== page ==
2nd Test: Clinical Pakistan crush Sri Lanka

Pakistan were so clinical in finishing Sri Lanka off on the fourth day that you wondered if this was the same group of players that is known for losing its way in the final furlong.

Updated: October 29, 2011 20:28 IST
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Dubai: Pakistan were so clinical in finishing Sri Lanka off on the fourth day that you wondered if this was the same group of players that is known for losing its way in the final furlong. They remained patient and persistent even when fortune didn't favour them or even when a late partnership held them up. The pitch with variable bounce and turn did the rest for them. Pakistan began the day 76 ahead with nine wickets to take, their bowlers shared the early spoils, and then Saeed Ajmal ran through the tail - no mean feat considering their recent travails with lower orders - to register his third five-for in Tests. The fielders turned up too, diving in desperation for every ball remotely within reach and not missing a single catch, and the batsmen made short work of the 94-run target.


Pakistan attacks are reputed to be mercurial and extravagantly talented, but it is an underrated virtue that stood out today - patience. The biggest test of their patience came last afternoon when Kumar Sangakkara and Tharanga Paranavitana enjoyed good fortune with edges not going to hand, and the good deliveries turning out to be too good to take the edges. The bowlers, though, kept it tight and did not go looking for magic balls. The rewards duly came.

They were helped by Sri Lanka's failure to attempt to disrupt their rhythm by hitting out. Some help also came their way from the umpires. Sangakkara and Tillakaratne Dilshan fell lbw to decisions you couldn't be sure of, but the balance was restored a bit - so to speak - when Angelo Mathews survived a pretty adjacent call. Mathews went on to delay Pakistan with yet another impersonation of the boy on the burning deck but, as with Paranavitana's fifty, there was no sting in the innings to hurt Pakistan.

The two efforts didn't prove to be the kind of denial that has recently led to Pakistan bowling's wilting. Paranavitana did try to show some intent in the fourth over of the morning when he lofted Abdur Rehman over mid-on for four. Rehman had troubled all left-handed batsmen with his flat trajectory and accuracy, repeatedly hitting the rough outside their off stumps. Soon, though, Paranavitana saw Sangakkara walk back in disgust, and went back into his shell.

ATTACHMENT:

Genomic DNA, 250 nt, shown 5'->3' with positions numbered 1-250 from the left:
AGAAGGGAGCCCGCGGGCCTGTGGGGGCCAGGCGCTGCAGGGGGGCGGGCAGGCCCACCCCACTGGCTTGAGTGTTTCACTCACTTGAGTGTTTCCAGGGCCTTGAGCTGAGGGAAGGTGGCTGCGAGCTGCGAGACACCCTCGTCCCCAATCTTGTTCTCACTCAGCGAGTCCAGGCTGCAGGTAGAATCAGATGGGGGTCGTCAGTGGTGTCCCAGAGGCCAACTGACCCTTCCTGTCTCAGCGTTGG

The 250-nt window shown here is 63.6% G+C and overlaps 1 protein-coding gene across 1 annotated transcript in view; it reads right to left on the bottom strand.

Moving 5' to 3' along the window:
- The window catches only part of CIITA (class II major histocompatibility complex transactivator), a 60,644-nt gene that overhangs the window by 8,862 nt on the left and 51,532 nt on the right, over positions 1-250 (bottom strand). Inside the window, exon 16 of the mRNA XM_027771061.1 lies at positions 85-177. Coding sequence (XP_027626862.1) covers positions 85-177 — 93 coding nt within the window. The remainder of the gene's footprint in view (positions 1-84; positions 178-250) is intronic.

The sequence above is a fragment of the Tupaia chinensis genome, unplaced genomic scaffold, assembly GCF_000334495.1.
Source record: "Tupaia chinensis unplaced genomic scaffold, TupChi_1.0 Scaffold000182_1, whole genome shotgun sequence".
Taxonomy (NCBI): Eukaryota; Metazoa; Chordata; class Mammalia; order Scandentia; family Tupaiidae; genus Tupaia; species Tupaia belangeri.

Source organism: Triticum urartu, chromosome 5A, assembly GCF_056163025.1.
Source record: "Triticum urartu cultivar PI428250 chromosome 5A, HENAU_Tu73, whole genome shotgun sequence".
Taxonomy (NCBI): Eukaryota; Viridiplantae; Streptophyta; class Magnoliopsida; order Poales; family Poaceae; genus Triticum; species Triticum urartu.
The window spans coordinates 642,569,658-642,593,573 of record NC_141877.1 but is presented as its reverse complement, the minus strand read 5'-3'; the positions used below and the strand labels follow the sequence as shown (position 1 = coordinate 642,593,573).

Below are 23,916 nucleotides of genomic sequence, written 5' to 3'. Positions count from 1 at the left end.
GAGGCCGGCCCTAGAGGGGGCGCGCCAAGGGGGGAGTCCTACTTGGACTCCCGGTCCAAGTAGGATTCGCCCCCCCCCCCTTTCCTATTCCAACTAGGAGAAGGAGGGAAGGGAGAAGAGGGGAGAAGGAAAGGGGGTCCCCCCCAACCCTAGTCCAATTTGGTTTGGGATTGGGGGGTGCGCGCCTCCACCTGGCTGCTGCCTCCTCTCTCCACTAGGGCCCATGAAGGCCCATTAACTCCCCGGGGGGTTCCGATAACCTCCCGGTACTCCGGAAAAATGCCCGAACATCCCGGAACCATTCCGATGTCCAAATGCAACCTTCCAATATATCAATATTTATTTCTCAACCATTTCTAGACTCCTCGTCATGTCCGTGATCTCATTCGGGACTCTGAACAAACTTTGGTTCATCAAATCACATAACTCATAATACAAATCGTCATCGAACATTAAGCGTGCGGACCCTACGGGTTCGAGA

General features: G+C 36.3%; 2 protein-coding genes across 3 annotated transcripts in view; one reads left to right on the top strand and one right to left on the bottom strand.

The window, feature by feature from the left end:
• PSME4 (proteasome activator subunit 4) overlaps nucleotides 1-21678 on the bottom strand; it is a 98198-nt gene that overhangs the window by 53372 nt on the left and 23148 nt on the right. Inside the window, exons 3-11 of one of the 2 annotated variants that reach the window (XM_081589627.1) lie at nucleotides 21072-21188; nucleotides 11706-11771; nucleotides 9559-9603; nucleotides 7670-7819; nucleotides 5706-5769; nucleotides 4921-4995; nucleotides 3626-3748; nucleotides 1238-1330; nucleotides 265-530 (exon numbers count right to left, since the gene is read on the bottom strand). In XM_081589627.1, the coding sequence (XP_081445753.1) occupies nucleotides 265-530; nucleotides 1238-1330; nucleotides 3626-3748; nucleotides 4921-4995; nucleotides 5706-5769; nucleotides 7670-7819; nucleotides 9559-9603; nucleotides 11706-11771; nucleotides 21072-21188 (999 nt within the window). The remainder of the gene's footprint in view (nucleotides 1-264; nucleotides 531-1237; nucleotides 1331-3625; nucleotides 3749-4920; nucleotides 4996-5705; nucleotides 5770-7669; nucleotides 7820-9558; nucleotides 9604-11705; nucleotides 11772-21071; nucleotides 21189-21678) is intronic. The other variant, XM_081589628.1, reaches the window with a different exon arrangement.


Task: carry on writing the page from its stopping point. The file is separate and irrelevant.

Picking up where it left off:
Sangakkara's reaction seemed justified. He had taken a big stride in a forward defensive when Rehman got one to turn in extravagantly and hit him half inside the line of off. Even if the umpire Tony Hill adjudicated that Sangakkara was trying to hide his bat behind the pad, the ball turned massively, had a long way to travel, and in all likelihood would have missed leg.

Pakistan now turned the screw tighter. Umar Gul gave Mahela Jayawardene a stern examination with the ball holding its line outside off. Paranavitana hung on grimly against Ajmal's turn. Runs were not even an afterthought. Their partnership added 18 in 11.3 overs. Jaywardene was sent back by a smart bit of bowling from Ajmal. The first big offbreak got Jayawardene trying extra hard to get outside the line of off. To the next delivery, Jayawardene premeditated a paddle from outside off, and Ajmal bowled the quicker offbreak that turns less, and went behind him to knock the leg stump out.

The under-pressure captain Dilshan was outside the crease when a swinging Junaid Khan delivery from round the stumps hit him in front of middle. Again, the ball was moving in and had a considerable distance to travel. In Junaid's next over, though, Mathews padded up to one that hit him just outside off and would have taken off and middle.

Mathews was lucky to survive that, but even though he and Paranavitana defended for their lives, neither got rid of close-in catchers nor did they make the bowlers change their plans. The dangerous wicket-taking delivery with their name on it was lurking around all the time. Paranavitana found his end soon after lunch when Ajmal tossed up an offbreak that finally took a healthy edge and went straight to slip.

To compound Sri Lanka's troubles, the new ball was due then and brought immediate results when Kaushal Silva top-edged Junaid. For a brief period after that Dhammika Prasad took the bowlers on and Pakistan backed off for a while. With Mathews he added 52 at four an over, but Pakistan got the chance to regroup during the tea break.

In the first over after the interval, Rehman cleaned Prasad up with an arm ball. Once again Pakistan had refused to wilt. The tail tried to steal valuable runs in the end, but Ajmal was too good for them. Mathews, who tried to farm the strike but didn't go for the big hits, remained unbeaten.

Misbah, who had made all the correct moves this match, right from the team's selection to the bowling changes, took the lead role in the huddle with what seemed like an impassioned speech. Not sure if he told Mohammad Hafeez he wanted Sunday off, but the opener came out in a positive mood with just 23 overs to go in the day. The ball still misbehaved, but after two fours in the first over and a huge six in Rangana Herath's first over, you knew Hafeez had had enough of this heat. Azhar Ali joined the fun when he lofted Dishan over long-off. All in all, it was a pretty fine way to bring up their first Test win over Sri Lanka in five years, in the anniversary week of their maiden Test victory.

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